Masking: None (Open Label)
Primary Purpose: Basic Science
Official Title: Exploring Regulation and Function of Dopamine D3 Receptors in Alcohol Use Disorders: A [11C]-(+)-PHNO Study
Study Start Date : December 2016
Estimated Primary Completion Date : December 2019
Estimated Study Completion Date : December 2019

Resource links provided by the National Library of Medicine

MedlinePlus related topics: Alcohol

Arm Intervention/treatment
Experimental: Experimental

5 experimental sessions per participant:

(1) [11C]-(+)-PHNO PET scan, (2), Alcohol Self-Administration, (3) Craving Task, (4) MRI scan and (5) Neuropsychological Assessment.

Other: [11C]-(+)-PHNO PET scan
PET scan

Other: Alcohol Self-Administration
Session for assessing motivation for consuming alcohol.

Other: Craving Task
Cue exposure paradigm

Other: MRI scan
MRI scan scan to analyze the PET data will be administered.

Other: Neuropsychological Assessment
Cognitive questionnaires administered over course of study.




Primary Outcome Measures :
  1. Dopamine D2/D3 receptor occupancy [ Time Frame: One PET scan after 2-7 days of abstinence from alcohol; ~2 hours in duration. ]
    Dopamine D2/D3 receptor occupancy in the brains of individuals with Alcohol Use Disorders will be quantified using [11C]-(+)-PHNO Positron Emission Tomography (PET). [11C]-(+)-PHNO binding levels will be used to infer receptor occupancy.


Secondary Outcome Measures :
  1. Alcohol craving ratings [ Time Frame: Cue paradigm session is expected to take ~1 hour and will occur on the PET day. ]
    Participants' ratings for alcohol craving acquired during the validated Cue-Induced Craving Paradigm (using the Alcohol Urge Questionnaire: 8 items on a 11-point Likert scale) will be correlated to dopamine receptor occupancy (outcome 1).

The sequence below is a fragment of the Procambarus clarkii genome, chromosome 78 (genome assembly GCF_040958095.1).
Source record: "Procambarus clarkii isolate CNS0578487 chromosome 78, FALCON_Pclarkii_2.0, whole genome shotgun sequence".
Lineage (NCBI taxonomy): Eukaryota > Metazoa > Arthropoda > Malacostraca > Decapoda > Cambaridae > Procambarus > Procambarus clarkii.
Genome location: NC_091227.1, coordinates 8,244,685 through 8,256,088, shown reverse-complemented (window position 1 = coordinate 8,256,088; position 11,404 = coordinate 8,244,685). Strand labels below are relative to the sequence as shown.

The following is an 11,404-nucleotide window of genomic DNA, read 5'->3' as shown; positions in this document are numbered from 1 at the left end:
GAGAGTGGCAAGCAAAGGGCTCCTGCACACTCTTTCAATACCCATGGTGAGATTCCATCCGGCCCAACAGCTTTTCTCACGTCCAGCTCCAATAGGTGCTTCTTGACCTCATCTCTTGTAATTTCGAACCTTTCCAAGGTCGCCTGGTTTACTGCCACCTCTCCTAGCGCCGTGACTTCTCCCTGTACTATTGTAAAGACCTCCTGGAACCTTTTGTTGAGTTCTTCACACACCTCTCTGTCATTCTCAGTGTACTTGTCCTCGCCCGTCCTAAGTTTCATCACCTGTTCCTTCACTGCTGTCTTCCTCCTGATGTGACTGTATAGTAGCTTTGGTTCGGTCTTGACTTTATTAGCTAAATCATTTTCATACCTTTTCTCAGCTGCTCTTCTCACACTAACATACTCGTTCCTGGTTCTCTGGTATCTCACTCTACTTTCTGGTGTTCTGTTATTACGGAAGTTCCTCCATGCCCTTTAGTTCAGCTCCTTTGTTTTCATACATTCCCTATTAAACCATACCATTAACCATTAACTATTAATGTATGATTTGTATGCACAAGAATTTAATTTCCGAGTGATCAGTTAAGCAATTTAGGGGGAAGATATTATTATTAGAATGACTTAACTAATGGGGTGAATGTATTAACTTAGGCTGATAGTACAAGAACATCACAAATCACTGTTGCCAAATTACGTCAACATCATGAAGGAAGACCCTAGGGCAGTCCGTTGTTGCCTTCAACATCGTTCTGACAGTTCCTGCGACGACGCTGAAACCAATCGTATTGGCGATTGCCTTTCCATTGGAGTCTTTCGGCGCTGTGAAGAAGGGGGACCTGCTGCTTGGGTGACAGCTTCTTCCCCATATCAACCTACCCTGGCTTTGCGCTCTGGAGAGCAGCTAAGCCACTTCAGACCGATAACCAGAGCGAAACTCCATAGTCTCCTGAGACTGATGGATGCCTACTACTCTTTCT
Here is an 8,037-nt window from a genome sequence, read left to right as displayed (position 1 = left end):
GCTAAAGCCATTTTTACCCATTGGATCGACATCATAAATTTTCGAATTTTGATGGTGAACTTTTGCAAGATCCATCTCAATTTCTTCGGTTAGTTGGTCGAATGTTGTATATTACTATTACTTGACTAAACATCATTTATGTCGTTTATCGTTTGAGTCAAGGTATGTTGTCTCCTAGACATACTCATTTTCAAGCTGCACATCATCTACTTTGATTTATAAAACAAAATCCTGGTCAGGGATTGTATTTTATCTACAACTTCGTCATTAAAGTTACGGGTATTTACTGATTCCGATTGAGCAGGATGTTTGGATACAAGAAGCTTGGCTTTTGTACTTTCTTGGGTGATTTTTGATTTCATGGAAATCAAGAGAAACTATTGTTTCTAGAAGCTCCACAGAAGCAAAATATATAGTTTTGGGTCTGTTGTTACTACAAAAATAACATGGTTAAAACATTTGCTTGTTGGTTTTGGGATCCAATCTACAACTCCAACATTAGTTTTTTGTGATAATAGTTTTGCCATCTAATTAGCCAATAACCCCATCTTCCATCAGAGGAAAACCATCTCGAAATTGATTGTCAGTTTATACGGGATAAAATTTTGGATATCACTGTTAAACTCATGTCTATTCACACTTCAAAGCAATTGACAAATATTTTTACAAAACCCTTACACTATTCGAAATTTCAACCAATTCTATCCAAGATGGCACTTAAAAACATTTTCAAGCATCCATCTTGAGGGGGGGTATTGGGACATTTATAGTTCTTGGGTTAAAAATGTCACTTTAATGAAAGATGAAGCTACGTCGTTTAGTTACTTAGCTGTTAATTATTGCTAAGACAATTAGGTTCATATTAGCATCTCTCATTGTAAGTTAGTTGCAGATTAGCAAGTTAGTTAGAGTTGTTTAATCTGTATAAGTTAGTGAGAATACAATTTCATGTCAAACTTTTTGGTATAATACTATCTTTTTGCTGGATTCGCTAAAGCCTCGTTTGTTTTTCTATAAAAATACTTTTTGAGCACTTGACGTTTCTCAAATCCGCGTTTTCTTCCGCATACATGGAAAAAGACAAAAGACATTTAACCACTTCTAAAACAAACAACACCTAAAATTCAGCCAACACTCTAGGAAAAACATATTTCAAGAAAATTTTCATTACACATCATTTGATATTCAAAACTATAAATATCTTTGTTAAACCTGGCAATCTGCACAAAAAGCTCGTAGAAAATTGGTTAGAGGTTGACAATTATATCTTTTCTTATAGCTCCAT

2. Effort to obtain alcohol [ Time Frame: Single self-administration session will occur on its own day with a time commitment of ~6 hours. ]
    Laboratory alcohol self-administration paradigm in which participants press a button to intravenously self-administer small doses of alcohol will be used to assess amount of effort expended to obtain alcohol ("break point"). The # of button presses required to obtain the alcohol will increase as per the Progressive Ratio schedule. Regression analysis between effort and [11C]-(+)-PHNO binding (outcome 1) will be applied.



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Ages Eligible for Study:   19 Years and older   (Adult, Older Adult)
Sexes Eligible for Study:   All
Accepts Healthy Volunteers:   No
Criteria

Inclusion Criteria:

  • Subjects will meet diagnostic criteria for alcohol use disorder (mild through severe).
  • Willing to abstain from drugs and alcohol prior to study visits
  • A negative urine screen for illicit psychoactive drug use
  • Willing and capable to provide written informed consent
  • Willing to participate in cue exposure and intravenous alcohol administration sessions
  • Male and female adults (at least 19 years old)

Exclusion Criteria: